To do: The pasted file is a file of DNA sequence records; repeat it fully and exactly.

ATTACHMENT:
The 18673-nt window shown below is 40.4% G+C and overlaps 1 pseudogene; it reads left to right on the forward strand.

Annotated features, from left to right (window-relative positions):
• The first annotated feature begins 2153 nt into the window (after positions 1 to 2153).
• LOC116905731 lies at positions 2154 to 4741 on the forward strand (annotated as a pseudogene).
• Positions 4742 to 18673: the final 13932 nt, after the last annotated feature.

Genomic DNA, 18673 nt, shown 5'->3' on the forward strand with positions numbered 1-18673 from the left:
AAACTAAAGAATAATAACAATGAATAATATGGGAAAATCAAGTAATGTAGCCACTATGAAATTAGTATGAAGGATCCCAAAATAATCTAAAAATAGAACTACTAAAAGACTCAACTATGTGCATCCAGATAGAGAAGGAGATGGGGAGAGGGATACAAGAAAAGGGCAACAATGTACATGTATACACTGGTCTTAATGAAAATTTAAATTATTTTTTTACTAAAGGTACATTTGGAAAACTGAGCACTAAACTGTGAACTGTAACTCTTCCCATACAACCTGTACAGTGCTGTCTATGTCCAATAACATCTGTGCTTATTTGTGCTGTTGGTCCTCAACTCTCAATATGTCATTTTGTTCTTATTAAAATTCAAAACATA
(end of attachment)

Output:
The 18673-nt window shown below is 40.4% G+C and overlaps 1 pseudogene; it reads left to right on the forward strand.

Annotated features, from left to right (window-relative positions):
• The first annotated feature begins 2153 nt into the window (after positions 1 to 2153).
• LOC116905731 lies at positions 2154 to 4741 on the forward strand (annotated as a pseudogene).
• Positions 4742 to 18673: the final 13932 nt, after the last annotated feature.

Genomic DNA, 18673 nt, shown 5'->3' on the forward strand with positions numbered 1-18673 from the left:
AAACTAAAGAATAATAACAATGAATAATATGGGAAAATCAAGTAATGTAGCCACTATGAAATTAGTATGAAGGATCCCAAAATAATCTAAAAATAGAACTACTAAAAGACTCAACTATGTGCATCCAGATAGAGAAGGAGATGGGGAGAGGGATACAAGAAAAGGGCAACAATGTACATGTATACACTGGTCTTAATGAAAATTTAAATTATTTTTTTACTAAAGGTACATTTGGAAAACTGAGCACTAAACTGTGAACTGTAACTCTTCCCATACAACCTGTACAGTGCTGTCTATGTCCAATAACATCTGTGCTTATTTGTGCTGTTGGTCCTCAACTCTCAATATGTCATTTTGTTCTTATTAAAATTCAAAACATA